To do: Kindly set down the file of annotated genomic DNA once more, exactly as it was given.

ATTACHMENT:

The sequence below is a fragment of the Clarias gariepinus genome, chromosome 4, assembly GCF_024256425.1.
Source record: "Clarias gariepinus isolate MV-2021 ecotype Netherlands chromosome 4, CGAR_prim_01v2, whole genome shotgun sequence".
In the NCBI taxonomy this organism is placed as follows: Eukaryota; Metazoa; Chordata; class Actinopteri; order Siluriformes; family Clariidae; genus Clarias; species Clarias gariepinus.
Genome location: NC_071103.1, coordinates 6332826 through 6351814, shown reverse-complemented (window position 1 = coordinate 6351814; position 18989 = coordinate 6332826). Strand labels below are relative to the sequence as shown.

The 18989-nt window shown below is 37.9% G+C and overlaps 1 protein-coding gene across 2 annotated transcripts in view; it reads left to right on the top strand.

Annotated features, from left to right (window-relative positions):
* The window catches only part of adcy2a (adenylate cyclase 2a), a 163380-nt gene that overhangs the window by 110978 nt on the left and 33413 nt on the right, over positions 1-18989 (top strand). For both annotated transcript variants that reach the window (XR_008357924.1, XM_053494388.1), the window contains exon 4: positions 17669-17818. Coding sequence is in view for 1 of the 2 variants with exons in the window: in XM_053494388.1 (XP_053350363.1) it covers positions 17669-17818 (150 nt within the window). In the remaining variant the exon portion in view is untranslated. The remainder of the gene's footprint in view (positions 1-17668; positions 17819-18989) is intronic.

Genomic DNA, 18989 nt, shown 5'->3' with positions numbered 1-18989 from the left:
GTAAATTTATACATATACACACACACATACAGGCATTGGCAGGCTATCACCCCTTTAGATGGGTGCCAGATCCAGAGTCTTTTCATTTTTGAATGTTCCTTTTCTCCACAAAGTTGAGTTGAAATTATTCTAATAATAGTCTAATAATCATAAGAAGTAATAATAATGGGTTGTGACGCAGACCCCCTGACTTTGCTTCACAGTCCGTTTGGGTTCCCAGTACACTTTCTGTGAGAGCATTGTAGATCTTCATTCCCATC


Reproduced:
The sequence below is a fragment of the Clarias gariepinus genome, chromosome 4, assembly GCF_024256425.1.
Source record: "Clarias gariepinus isolate MV-2021 ecotype Netherlands chromosome 4, CGAR_prim_01v2, whole genome shotgun sequence".
In the NCBI taxonomy this organism is placed as follows: Eukaryota; Metazoa; Chordata; class Actinopteri; order Siluriformes; family Clariidae; genus Clarias; species Clarias gariepinus.
Genome location: NC_071103.1, coordinates 6332826 through 6351814, shown reverse-complemented (window position 1 = coordinate 6351814; position 18989 = coordinate 6332826). Strand labels below are relative to the sequence as shown.

The 18989-nt window shown below is 37.9% G+C and overlaps 1 protein-coding gene across 2 annotated transcripts in view; it reads left to right on the top strand.

Annotated features, from left to right (window-relative positions):
* The window catches only part of adcy2a (adenylate cyclase 2a), a 163380-nt gene that overhangs the window by 110978 nt on the left and 33413 nt on the right, over positions 1-18989 (top strand). For both annotated transcript variants that reach the window (XR_008357924.1, XM_053494388.1), the window contains exon 4: positions 17669-17818. Coding sequence is in view for 1 of the 2 variants with exons in the window: in XM_053494388.1 (XP_053350363.1) it covers positions 17669-17818 (150 nt within the window). In the remaining variant the exon portion in view is untranslated. The remainder of the gene's footprint in view (positions 1-17668; positions 17819-18989) is intronic.

Genomic DNA, 18989 nt, shown 5'->3' with positions numbered 1-18989 from the left:
GTAAATTTATACATATACACACACACATACAGGCATTGGCAGGCTATCACCCCTTTAGATGGGTGCCAGATCCAGAGTCTTTTCATTTTTGAATGTTCCTTTTCTCCACAAAGTTGAGTTGAAATTATTCTAATAATAGTCTAATAATCATAAGAAGTAATAATAATGGGTTGTGACGCAGACCCCCTGACTTTGCTTCACAGTCCGTTTGGGTTCCCAGTACACTTTCTGTGAGAGCATTGTAGATCTTCATTCCCATC